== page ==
The position of the defendants that this land cannot be divided because the single members have in it a determinable life estate is also without merit. Let it be granted, for the sake of argument, that land cannot be sold for partition when burdened with a determinable life estate, if the life tenant asks for the value of his estate, because there is no way to ascertain the value of the life estate. There is nothing, however, to prevent the life tenant from surrendering all his rights in his life estate, and asking that the (557) property go immediately to the remaindermen, and thereby take his alternative rights under the will. In this case, the owners of the life estate come into court and ask that the land be partitioned among the remaindermen as directed by the will.
The case of Watts v. Griffin, 137 N.C. 572, sustains the view we have taken. There we held that while the parties could not convey during their minority an indefeasible estate, they might waive their right to the "home place" and convey a good title to it, after they had become sui juris. In Ex parte Watts, 130 N.C. 237 (same will), the Court had said: "We do not mean to say that the children, or any of them, are required to live in the house. Nor are we passing upon the effect of a joint deed executed by all the children after they become sui juris." And in Watts v. Griffin, supra, We said, upon the same subject, at p. 576: "We think it is clear that the testatrix gave the house and lot to her children for the purpose of advancing their interests in life by providing them and each of them with a home in the event that one was needed, and she also intended in furtherance of this design that the land should not be conveyed or disposed of without the consent of all the devisees. Each one was at all times to have access in the house and lot for the purpose of using them as a home, and could not be deprived of this right, either directly or indirectly, nor be affected by the act of any of the others which would be calculated to interfere with or impair the full enjoyment of the right, in a few words, she did not intend that any of her children should become homeless. . . . It is quite sufficient for us to declare, as we do, that it was not intended by the testatrix, if all her children should think it best for them to part with the homestead, so that each could buy a separate home for himself or herself, that they should be prohibited from doing so. Such a construction might produce dissension and strife in the family, something that we can well see she neither contemplated nor desired. Giving to each one a veto power, it was left to all of them, if they could come to an agreement, to do with the property just as they pleased, and as they might think would promote their interests, their happiness and welfare evidently being the paramount intent of the donor."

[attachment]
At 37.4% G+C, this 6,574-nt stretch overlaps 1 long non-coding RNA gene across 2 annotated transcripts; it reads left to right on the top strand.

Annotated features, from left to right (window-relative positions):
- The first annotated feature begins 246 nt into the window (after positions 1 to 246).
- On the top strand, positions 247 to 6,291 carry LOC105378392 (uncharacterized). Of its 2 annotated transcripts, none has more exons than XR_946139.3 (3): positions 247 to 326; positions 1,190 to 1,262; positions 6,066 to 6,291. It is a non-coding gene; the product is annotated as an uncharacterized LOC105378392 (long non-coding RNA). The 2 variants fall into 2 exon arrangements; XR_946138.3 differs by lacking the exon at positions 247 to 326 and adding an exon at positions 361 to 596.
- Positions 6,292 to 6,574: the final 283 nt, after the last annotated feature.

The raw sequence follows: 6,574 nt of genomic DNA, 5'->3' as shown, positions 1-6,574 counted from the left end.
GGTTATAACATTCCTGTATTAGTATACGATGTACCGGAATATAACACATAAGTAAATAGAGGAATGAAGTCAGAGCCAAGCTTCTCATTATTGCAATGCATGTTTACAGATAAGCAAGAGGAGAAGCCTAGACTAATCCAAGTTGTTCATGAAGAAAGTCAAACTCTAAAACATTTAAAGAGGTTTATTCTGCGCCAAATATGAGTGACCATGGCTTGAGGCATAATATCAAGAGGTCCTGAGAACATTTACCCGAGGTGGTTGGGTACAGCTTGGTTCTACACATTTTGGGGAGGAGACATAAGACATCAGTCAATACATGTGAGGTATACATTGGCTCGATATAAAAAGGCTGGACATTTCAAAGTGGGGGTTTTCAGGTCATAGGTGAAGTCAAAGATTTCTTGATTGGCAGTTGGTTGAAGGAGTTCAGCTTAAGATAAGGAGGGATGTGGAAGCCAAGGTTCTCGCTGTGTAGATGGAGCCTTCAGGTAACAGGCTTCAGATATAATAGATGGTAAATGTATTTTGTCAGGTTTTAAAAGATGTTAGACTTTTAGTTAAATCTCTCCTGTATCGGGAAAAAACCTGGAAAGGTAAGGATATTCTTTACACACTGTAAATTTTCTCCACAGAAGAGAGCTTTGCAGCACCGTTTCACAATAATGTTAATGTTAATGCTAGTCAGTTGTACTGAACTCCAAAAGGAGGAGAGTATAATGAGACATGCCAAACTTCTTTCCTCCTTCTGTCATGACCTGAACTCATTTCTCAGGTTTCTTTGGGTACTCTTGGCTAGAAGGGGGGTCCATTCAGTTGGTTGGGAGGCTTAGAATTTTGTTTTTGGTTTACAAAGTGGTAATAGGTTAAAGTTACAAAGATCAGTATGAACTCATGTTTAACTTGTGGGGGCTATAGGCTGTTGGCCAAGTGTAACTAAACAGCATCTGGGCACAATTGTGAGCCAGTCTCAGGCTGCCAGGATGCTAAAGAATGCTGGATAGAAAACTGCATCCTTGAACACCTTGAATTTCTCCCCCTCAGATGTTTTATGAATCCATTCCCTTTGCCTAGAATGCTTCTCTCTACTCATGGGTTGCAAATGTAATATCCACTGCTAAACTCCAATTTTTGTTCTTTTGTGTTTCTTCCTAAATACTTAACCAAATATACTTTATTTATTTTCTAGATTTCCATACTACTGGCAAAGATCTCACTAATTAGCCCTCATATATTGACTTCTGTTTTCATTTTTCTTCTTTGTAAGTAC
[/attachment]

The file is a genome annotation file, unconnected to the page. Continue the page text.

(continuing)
We deem it clear that the testator, by the clause of the will under consideration, intended to confer upon his unmarried children the right to occupy the place as their home, but he did not mean that they should be compelled to live there, if they did not desire to do so, and preferred another home for themselves. It was a mere right or privilege, which could be waived or relinquished by them, if they had rather enjoy their share of the property in severalty. If they surrendered this right, it would leave the parties entitled to the property, under the will, as tenants in common and give them the right of partition.
The decision of the court was erroneous, and is reversed, (558) with directions to proceed further in the case as the law provides.